So he has some of the pieces that a gundog needs to know. Now it’s time for Carlin to put them all together in his head. So following in the footsteps of the other two dogs, Cooper and Tooey, Carlin is going off for several months to train with a pro. Starting today, Carlin will be living and working with Richard Matzke of Tuxedo Kennels.

Richard and Carlin with bird

Richard and Carlin with bird

Richard is best known for training pointers and spaniels. That will stand us in good stead because our first goal is to have a spaniel for upland hunting. Richard is a hunter himself, and a hunting guide, so he knows what an upland hunter needs in a working spaniel. Besides Carlin’s being a spaniel, though, we also want him to succeed in retriever hunt tests. Richard is also currently working with several other “exotic” retrievers, including a Standard Poodle and some Nova Scotia Duck Tolling Retrievers. And he’s worked with Labrador Retrievers, for whom the retriever hunt test game was invented. Fortunately, Richard is close enough to us, and available to clients on Saturdays, so I’ll be able to go up once a week and train with him, too.

Now to one of my favorite (and well-worn) peeves. Carlin is currently in a long show coat. I’d like to clip him down to a field cut, like I did with Tooey. But I have plans to show him in conformation from time to time, and although winning a conformation show while in a field clip happens once in awhile, generally, an IWS has to have long coat on the legs, ears, and topknot to win and get those points. Mostly the long coat is OK — with proper bathing, combing, brushing, and coat conditioning, an IWS can run around out in the field with a long coat. But it does help if the dog can see, and sometimes that long topknot can get in the way. Hence, the ninja spaniel hairdo:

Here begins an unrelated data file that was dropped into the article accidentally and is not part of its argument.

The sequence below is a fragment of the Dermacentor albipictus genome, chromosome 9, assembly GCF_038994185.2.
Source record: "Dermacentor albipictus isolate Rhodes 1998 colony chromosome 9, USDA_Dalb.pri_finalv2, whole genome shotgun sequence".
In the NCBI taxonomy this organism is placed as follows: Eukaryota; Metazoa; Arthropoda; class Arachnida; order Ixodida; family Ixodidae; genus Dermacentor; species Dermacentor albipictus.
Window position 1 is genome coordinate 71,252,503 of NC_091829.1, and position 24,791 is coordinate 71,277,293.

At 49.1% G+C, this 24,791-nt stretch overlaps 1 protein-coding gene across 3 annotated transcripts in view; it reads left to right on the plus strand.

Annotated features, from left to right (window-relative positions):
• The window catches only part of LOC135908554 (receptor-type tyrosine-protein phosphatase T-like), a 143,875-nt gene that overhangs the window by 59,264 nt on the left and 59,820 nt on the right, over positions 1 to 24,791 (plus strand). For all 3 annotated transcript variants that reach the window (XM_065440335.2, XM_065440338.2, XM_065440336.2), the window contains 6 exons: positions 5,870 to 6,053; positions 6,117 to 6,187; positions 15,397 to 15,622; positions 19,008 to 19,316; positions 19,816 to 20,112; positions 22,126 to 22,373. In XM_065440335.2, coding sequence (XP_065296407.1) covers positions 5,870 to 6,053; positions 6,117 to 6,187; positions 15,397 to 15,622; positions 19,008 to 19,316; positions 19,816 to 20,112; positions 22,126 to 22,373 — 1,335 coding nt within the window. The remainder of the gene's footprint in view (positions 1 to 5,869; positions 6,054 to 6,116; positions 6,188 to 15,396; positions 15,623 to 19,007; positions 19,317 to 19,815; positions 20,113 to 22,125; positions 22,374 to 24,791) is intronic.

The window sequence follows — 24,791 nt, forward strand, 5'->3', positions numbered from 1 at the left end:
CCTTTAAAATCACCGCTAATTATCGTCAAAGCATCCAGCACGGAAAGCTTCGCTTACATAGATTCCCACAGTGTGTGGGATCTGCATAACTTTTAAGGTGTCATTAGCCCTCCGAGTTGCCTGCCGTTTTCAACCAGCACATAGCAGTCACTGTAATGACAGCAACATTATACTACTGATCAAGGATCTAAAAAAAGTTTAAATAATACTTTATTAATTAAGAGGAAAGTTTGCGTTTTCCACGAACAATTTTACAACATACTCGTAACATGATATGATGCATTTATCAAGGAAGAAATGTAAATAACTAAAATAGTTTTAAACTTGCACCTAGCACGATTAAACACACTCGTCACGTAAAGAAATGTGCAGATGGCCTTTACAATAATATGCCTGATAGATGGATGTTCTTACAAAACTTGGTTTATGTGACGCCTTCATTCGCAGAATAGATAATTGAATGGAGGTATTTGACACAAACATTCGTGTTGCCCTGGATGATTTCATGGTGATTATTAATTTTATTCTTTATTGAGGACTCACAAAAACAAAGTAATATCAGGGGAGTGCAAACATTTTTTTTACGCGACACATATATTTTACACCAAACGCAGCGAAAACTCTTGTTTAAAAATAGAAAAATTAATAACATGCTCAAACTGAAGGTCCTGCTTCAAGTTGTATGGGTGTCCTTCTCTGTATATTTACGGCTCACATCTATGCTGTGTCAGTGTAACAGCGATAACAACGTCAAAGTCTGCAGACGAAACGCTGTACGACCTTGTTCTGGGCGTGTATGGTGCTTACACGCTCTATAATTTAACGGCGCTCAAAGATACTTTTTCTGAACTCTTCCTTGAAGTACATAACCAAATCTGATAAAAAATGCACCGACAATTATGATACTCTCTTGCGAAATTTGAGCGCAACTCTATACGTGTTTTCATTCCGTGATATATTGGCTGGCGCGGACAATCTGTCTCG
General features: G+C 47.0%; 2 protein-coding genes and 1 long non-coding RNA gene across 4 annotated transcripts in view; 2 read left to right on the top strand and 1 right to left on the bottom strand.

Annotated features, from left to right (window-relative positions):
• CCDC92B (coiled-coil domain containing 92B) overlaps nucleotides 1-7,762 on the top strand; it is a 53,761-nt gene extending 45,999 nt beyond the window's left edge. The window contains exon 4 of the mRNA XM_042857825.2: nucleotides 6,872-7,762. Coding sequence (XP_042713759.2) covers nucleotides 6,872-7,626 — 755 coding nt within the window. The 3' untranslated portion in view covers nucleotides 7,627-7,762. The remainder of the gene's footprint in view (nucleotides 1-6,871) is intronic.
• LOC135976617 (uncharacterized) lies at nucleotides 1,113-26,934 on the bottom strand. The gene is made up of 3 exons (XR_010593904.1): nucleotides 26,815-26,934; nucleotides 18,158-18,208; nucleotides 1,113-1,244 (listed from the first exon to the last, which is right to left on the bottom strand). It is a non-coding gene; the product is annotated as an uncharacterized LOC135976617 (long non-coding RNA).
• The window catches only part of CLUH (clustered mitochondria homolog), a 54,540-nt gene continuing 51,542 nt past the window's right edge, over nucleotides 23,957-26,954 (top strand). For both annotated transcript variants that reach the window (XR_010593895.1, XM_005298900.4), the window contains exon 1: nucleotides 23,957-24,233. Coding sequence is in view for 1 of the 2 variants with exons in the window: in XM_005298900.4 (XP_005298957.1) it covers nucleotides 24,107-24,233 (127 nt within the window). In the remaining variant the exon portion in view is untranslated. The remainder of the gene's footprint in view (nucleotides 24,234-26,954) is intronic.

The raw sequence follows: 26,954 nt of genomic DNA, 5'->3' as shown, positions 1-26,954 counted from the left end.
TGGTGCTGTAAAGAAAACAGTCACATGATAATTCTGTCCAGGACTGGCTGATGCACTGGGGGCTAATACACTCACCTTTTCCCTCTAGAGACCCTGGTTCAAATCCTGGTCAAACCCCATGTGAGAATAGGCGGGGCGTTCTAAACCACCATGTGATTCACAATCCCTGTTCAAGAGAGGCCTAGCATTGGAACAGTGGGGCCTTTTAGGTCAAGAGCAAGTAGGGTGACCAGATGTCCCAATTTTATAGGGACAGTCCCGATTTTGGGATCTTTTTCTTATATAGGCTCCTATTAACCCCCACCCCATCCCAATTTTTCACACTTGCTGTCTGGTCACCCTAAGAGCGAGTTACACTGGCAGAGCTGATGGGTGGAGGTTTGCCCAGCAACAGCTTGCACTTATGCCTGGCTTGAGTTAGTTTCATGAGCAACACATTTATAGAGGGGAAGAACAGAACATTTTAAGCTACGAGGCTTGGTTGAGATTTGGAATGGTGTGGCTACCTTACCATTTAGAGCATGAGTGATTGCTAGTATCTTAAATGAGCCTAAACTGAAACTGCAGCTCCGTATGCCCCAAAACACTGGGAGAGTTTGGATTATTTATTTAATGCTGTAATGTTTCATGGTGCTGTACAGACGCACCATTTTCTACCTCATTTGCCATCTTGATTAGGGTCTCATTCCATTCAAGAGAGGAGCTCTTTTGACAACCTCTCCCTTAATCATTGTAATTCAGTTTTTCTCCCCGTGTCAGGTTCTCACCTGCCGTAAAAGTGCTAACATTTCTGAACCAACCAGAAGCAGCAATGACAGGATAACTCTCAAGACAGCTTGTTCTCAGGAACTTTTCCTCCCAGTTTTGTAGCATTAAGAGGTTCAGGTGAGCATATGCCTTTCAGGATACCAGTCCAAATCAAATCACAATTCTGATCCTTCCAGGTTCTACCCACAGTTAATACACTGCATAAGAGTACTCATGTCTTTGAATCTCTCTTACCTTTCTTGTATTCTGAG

Carlin with topknot tied up

Carlin with topknot tied up

He’s been gone only a few hours, and already I miss the boy, and I suspect he’ll miss us, too. But while we were out training today, he was the soul of happiness.

Carlin airborne

Carlin airborne

Now that we’re home, I can see that Cooper is thrilled to have that Twerp out of the way. Tooey looks worried. But not to worry girlie. All the dogs get sent off to camp or the spa from time to time, but none are given away.

Read Full Post »

Russ took Carlin for a bath. This is payback.

Russ_CarlinPoor boys.

Read Full Post »

My friend Kay was working hard to keep Carlin still on the grooming table. He was getting antsy and just couldn’t keep himself in a steady stand. Sit, twist, squirm, attempt to lie down, try to jump off, sit again, squirm, twist, anything but stand still.

That makes it tough for a person to practice giving a show groom to an Irish Water Spaniel. Admittedly, he’d been on the table for a while, and I could see he was bored and tired. Treats weren’t doing it. So while I was trying to figure out something that would help keep Carlin’s mind occupied, it came to me: practice holding birds.

So I got out a frozen chukar, which I just happened to have handy in my freezer, put it into Carlin’s mouth, and told him to Hold!

Huh... am I a show dog or a bird dog?

Huh… am I a show dog or a bird dog?

All of a sudden he stopped moving. You could see the wheels in his head grind to a slow stop: being groomed and holding birds do not belong together, so, ah, what is happening here? And as his mind slowed, so did his body. He quieted down, held the bird, and stayed still. He held the bird. He didn’t drop it, or squirm, or twist. He just held the bird.

Then he started whining. I could see a new thought bloom in that head of his: I want to jump off this table with the bird, and take it away somewhere. But I can’t! But I want to! But I can’t! Whine. So I told him to drop the bird. He had to think about that one. He wanted to keep it.

He’s thinking, Could I actually jump off the table with the bird? No. Darn it. OK. I guess I’d better give it up. But with all that thinking, he stayed still. Good boy!

Read Full Post »

Older Posts »

%d bloggers like this: